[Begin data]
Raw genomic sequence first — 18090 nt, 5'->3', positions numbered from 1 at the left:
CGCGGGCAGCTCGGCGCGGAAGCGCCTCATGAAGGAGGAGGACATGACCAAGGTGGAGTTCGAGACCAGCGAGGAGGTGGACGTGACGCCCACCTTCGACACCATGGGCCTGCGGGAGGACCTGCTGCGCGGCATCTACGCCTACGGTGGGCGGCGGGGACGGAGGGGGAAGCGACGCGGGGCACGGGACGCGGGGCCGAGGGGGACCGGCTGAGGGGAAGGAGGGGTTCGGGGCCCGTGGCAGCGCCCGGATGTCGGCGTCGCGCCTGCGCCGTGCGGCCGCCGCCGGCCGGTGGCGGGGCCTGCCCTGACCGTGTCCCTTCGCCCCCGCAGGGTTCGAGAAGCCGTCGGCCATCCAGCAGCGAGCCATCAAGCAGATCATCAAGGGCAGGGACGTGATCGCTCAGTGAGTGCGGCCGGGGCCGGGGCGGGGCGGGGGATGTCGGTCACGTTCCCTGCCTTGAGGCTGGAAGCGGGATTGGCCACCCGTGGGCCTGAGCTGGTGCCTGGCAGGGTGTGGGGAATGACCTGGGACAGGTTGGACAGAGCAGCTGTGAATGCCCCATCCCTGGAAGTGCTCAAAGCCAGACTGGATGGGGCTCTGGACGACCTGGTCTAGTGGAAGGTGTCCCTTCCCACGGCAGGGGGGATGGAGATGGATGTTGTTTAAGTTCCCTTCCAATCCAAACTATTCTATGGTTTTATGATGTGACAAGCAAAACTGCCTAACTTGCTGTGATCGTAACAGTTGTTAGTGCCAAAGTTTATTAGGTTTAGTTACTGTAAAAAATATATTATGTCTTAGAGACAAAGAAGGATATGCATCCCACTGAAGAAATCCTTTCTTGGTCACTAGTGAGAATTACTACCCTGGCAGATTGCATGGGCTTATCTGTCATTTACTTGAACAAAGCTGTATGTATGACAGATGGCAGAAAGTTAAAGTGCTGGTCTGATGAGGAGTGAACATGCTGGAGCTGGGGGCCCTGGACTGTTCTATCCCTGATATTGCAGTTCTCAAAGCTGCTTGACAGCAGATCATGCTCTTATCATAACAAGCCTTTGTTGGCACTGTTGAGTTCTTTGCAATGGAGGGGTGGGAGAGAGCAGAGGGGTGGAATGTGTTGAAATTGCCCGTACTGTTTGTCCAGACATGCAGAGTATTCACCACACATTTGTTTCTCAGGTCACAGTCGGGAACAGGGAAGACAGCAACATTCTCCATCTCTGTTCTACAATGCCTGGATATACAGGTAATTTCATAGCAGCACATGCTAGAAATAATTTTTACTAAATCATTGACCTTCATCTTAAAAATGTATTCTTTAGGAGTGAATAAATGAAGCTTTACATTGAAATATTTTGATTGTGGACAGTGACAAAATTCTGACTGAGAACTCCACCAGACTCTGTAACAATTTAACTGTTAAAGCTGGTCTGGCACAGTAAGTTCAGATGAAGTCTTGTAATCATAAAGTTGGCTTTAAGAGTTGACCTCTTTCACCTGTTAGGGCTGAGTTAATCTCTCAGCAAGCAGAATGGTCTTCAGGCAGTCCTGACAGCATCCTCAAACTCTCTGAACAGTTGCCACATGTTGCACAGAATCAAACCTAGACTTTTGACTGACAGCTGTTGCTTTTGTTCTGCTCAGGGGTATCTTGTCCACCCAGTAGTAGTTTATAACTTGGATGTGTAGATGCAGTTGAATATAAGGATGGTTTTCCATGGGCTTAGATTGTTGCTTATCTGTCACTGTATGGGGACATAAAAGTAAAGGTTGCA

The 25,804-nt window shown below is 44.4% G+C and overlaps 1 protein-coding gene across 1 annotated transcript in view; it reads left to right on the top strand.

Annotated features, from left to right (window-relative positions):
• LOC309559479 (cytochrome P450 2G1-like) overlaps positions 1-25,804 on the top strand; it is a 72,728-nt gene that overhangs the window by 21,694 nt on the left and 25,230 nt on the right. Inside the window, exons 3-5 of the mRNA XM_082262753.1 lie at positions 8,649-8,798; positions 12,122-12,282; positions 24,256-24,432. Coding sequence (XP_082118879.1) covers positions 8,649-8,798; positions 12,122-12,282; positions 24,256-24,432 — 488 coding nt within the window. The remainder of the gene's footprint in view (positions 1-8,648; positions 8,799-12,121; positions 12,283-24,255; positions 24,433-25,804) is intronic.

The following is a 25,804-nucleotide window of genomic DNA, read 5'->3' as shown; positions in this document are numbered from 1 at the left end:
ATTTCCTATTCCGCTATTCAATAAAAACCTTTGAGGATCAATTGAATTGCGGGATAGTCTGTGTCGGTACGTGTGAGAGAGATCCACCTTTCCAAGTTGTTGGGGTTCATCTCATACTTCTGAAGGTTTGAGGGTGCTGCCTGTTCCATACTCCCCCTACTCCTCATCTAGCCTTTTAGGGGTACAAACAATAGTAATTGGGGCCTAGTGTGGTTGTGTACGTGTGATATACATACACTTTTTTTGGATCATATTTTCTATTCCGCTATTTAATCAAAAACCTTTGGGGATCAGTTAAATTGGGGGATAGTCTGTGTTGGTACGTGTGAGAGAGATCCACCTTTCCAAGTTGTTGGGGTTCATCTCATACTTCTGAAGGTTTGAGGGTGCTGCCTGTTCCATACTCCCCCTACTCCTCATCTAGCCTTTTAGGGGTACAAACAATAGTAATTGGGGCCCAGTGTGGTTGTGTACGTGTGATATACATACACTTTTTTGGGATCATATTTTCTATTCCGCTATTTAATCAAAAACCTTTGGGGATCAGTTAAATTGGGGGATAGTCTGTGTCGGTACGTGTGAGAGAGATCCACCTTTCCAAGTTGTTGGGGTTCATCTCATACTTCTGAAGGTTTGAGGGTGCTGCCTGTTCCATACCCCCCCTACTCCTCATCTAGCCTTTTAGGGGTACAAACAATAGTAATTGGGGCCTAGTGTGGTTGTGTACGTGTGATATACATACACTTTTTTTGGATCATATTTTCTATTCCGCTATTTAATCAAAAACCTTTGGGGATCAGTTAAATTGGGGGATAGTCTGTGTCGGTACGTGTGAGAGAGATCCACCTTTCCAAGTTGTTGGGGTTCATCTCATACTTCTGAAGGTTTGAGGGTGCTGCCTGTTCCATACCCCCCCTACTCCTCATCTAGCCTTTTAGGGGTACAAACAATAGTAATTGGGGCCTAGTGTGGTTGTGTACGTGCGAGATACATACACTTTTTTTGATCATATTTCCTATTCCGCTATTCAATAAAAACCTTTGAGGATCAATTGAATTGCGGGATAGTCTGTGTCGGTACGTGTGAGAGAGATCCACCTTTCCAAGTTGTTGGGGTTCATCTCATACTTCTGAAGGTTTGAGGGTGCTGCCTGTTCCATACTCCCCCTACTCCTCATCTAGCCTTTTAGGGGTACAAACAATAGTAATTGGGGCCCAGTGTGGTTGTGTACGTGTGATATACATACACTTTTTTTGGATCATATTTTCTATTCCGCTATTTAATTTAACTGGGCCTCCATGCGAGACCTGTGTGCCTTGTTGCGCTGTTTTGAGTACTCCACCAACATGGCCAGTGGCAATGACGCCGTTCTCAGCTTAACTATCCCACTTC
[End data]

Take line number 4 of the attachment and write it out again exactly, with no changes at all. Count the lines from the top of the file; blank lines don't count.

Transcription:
Annotated features, from left to right (window-relative positions):